Inside Higher Ed reported on recent cases in which universities have ensured that figures from the Right speak on campus, while speakers on the Left have been “censored” by Right protests, in cases that “don’t quite fit” the dominant media narrative. The University of California, Berkeley spent $600,000 (£443,000) on security to ensure that Ben Shapiro, a conservative writer, could speak on the campus without being disrupted. Meanwhile, Harvard rescinded Chelsea Manning’s invitation to be a visiting fellow, and the Catholic University of America revoked a lecture invitation to a priest whose book urges reaching out to gay and lesbian Catholics, both after protests from the Right. “I want to write a book titled Snowflakes Fall Everywhere,” said John K. Wilson, one of the editors of the American Association of University Professors’ Academe blog.
Don’t count your research cash
The UK will “not necessarily” continue to be part of the European Union’s Horizon 2020 research programmes after Brexit in March 2019, the European University Association has advised its members. The EUA says in recently published frequently answered questions on Brexit and universities that the UK would, in principle, be able to participate in future research programmes as an associated country as well as Erasmus. But on the question of whether the post-Brexit UK will continue in Horizon 2020, the current research programme and Erasmus+, the EUA’s briefing says: “Not necessarily. Both programmes are part of the Settlement of Accounts (or Brexit Bill), which will be dealt with early in the negotiations. If the UK agrees that it has committed to pay into these programmes until the end by agreeing to the 2014-2020 EU budget, it will continue to both pay and benefit.”
Quantum of synergy
Microsoft and the University of Copenhagen have signed an agreement that they hope will lead to their building a “general-purpose, scalable” quantum computer. The US technology company will establish new laboratories on the university’s site and increase the number of its employees working with Copenhagen researchers on quantum computing. This collaboration amounts to a “multimillion-dollar” investment in new facilities and equipment, according to the university. The world’s biggest technology and computing companies, including IBM, Google and Microsoft, are currently competing to harness quantum physics to create super-powerful computers.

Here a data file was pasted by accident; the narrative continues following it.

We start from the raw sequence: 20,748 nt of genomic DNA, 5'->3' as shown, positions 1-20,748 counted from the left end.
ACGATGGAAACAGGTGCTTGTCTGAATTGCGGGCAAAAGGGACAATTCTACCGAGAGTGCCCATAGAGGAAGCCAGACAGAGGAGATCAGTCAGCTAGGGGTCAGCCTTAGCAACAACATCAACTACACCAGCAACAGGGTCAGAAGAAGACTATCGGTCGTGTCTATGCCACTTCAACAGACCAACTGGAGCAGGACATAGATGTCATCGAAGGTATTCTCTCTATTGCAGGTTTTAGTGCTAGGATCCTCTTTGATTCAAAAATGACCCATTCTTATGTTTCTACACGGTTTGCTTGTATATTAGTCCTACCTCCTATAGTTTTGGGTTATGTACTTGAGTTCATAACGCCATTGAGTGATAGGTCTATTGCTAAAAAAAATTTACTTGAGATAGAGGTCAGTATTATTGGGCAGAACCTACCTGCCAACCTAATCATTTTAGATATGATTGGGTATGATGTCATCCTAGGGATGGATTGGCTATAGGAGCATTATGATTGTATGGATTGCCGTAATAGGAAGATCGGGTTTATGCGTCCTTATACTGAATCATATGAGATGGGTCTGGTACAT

Dozens charged over killing of ‘blasphemer’
Almost 60 people have been indicted for the on-campus murder of a Pakistani university student who was falsely accused of blasphemy. All 57 people accused of killing Mashal Khan, a journalism student at the Abdul Wali Khan University Mardan in northeastern Pakistan, have pleaded not guilty to murder, the Hindustan Times reported. They are accused of joining a lynch mob that seized the 23-year-old from his dormitory before he was stripped, beaten and shot by fellow students on 13 April. A report compiled by a joint investigation team that examined the lynching said that a group of faculty members and student leaders within the university had incited a mob against Mr Khan by using the pretext of blasphemy.
Moving closer on common ground
The Association of Commonwealth Universities has signed a memorandum of understanding with the Commonwealth Secretariat to develop a programme for far deeper cooperation. The memorandum expressed “their mutual interest and desire to provide inclusive and equitable quality education and promote lifelong learning for all the peoples of the Commonwealth”. Areas flagged up for possible collaboration included “addressing graduate employability”, while there were also plans to “strengthen policy responses for building resilience and advancing the values of tolerance and pluralism, preventing education-related gender-based violence, and fostering an appreciation of cultural diversity by promoting understanding and respect of different cultures and beliefs”. The memorandum was signed by Baroness Scotland, secretary-general of the Commonwealth, and Joanna Newman, chief executive and secretary general of the ACU.
The University of Reims Champagne-Ardenne suspended lessons at one of its campuses after about 40 refugees and asylum seekers pitched tents on its premises. Guillaume Gellé, the institution’s president, said that access would remain restricted until “conditions of security have been re-established”, The Local reported. “I demand security for all concerned…You can see in this camp there are children and minors,” he added. “We call on the local authorities, the mayor of Reims and the district to urgently house these families,” said Unef, France’s main students’ union.
Bin ‘biased’ tests, academy told
The South Korean government has ordered 11 universities to change their admissions tests as part of a clampdown on excessive tutoring and elite private schools. The education ministry told the institutions to remove content that was not covered in the high-school curriculum, claiming that it violates regulations intended to strengthen public education and reduce students’ reliance on private education, according to The Korea Times. The government is also looking into the possibility of punishing repeat offenders by reducing the number of students they are allowed to recruit for the 2019 academic year and by decreasing subsidies for university projects, according to the paper.